Long Player: I watch for bargains and when they appear, I grab them. Right now, the Canadian market has a lot of outsized bargains. A basket of decent Canadian stocks should outperform the market without a lot of risk.

Andrew Hecht: Trade issues, the dollar, U.S. interest rates, and the political temperature in the Middle East.

Robert Boslego: I will be closely watching the global oil supply/demand balance to see if supplies outpace demand because this would pressure oil prices lower. If demand somehow outstrips supplies, prices would rebound, and I would want to be on the long side.

Laurentian Research: There are a number of trends I will be watching closely in 2019. Firstly, how OPEC+ will implement its production reduction plan in face of a surging U.S. shale production. It is not much easier to broker a consensus within the OPEC and with Russia than herding cats, let alone enforcing an agreed plan of production cut. Secondly, the GDP growth around the world, particularly China, India, Europe, and the U.S. amidst a trade war, due to its impact on global oil demand. Thirdly, the pace of the Fed's interest rate raising. To the energy companies with an enormous amount of debt maturing beginning 2020, a high interest rate is bad news. Fourthly, the pipelines from the Permian Basin are scheduled to come on stream in late 2019 and the fate of the Trans Mountain pipeline in western Canada is to be decided around that time. The year of 2019 is also right ahead of the implementation of IMO-2020, which requires ocean-going ships to consume low-sulfur fuels. Significant changes in the refining and shipping sectors as well as in crude oil differentials are expected to result beginning in mid-2019. Lastly, speaking of the energy markets, investors appear to be warming to uranium as a zero-carbon, efficient source of energy; henceforth, uranium producers may finally see the inflection point in 2019 after a decade-long bear market. So, in my opinion, the key words in the new year for energy market watchers are OPEC+, trade war, the Fed, pipelines, IMO-2020, and uranium.

SA: What is one of your best ideas for 2019, and what is the story?

Kirk Spano: Clearly, oil and oil stocks in H1 of 2019 are the play I am overweight in for the reasons discussed above. But another important story is the "smart everything world" I wrote about a few months ago. Folks need to buy the profitable beaten up tech names like Apple ( AAPL ), Amazon ( AMZN ), Alphabet/Google ( GOOG ) ( GOOGL ) and PayPal ( PYPL ), which are 4 of my top 10 holdings, and hold a long time. These companies are vastly undervalued now for their current and future cash flows. Apple is converting to a services company from a product company, and they could see a huge surge in revenues as the "smart everything world" takes hold with their access to 15% of global households from the iPhone penetration. Amazon is a juggernaut, don't discount the Whole Foods purchase, and they will eventually spin off Amazon Web Services creating two massive S&P 500 companies in the process. Googlebet, which I call them, is a cash flow machine that won't get hit the way Facebook ( FB ) will on the regulation narrative. Folks need to buy that stock because soon enough, there will be "baby Googles," probably six or seven within a decade, and most will be S&P 500 sized companies day one. PayPal is already worldwide and about to make huge forays into cash transfers, not only peer to peer, but bank to bank. Their blockchain technology makes them the perfect partner for the banking system to facilitate much faster, as in seconds, wire transfers. I can see PayPal being bigger than Visa ( V ) sometime in the 2020s.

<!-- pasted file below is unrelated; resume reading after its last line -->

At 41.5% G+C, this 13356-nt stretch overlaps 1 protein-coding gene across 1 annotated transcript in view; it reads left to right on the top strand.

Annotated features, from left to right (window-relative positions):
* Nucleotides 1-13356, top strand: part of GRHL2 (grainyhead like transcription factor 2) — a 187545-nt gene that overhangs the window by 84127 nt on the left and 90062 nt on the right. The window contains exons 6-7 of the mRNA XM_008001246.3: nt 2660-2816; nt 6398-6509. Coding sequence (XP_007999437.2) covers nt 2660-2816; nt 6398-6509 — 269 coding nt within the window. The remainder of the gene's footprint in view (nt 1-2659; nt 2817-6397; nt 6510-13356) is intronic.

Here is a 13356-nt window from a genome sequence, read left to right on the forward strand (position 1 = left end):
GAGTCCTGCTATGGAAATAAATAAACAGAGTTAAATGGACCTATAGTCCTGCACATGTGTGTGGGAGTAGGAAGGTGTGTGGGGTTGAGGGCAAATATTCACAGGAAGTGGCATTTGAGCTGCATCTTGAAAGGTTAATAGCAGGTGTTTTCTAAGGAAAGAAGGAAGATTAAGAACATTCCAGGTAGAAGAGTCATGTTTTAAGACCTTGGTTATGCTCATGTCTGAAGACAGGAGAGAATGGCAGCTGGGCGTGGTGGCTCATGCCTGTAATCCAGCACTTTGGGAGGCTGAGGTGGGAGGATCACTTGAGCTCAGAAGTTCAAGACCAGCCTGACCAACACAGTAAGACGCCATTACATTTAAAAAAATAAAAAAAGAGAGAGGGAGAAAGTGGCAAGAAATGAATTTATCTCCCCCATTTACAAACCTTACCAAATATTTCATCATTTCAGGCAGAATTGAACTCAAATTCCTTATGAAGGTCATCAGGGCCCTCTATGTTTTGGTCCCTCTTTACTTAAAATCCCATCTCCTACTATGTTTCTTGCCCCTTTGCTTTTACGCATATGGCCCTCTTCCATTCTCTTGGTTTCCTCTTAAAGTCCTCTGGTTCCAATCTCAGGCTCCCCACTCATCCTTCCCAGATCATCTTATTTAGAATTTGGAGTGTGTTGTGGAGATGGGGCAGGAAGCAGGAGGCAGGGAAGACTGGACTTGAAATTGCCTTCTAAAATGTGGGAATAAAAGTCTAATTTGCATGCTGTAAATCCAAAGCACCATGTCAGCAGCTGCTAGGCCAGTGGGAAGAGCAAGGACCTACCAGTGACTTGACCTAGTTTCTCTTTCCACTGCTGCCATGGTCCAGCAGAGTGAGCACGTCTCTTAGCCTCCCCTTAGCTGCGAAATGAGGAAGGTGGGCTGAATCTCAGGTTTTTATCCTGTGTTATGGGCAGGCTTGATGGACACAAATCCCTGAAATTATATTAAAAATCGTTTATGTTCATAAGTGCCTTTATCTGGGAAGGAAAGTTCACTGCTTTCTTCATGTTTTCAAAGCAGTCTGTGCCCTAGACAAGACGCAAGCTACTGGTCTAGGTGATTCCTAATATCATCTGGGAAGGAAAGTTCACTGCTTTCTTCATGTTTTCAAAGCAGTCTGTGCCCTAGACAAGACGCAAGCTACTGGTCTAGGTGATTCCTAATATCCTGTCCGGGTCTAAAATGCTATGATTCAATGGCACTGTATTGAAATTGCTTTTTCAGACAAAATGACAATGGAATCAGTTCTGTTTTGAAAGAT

Fluidsdoc: I think service companies have been punished far out of proportion by the market. Halliburton for example is selling for less than it did when oil was $25.00 a barrel. It makes no sense. So I think as oil prices stabilize and improve as the supply cuts work through the market, these companies will rebound to at least levels seen in late September of this year. For Halliburton that would be about a 30% pop. Other companies like Schlumberger, and Baker also have the same potential. One area of the service business that should really shine is anything associated with natural gas. Companies like Energy Transfer, Golar, and Cheniere should really do well as an example. They are being paid fees for services, and that business is forecast to grow. I like the LNG story and am invested in it.

Daniel Jones: I think my best idea for 2019 is Legacy Reserves ( LGCY ). Simply put, and as I have illustrated in prior articles, LGCY is cheap. Yes, they have leverage, but they are comfortably within their covenants, have a massive quasi-activist firm owning nearly a fifth of their stock, and even with oil at $50, the business generates significant operating cash flow and EBITDA. With oil prices near $50, markets have punished shareholders by pushing the stock south of $2, but I believe the chances of a permanent loss of value (so long as energy stays where it is or moves higher) is incredibly small. The true value of the firm will likely be known once management introduces 2019 guidance (probably during fourth quarter results). If it even comes close to what Baines Creek Capital has suggested, shares will probably climb to $10 or higher. Even a forecast that's lower but still suggests substantial operating cash flow and EBITDA growth will easily reward shareholders.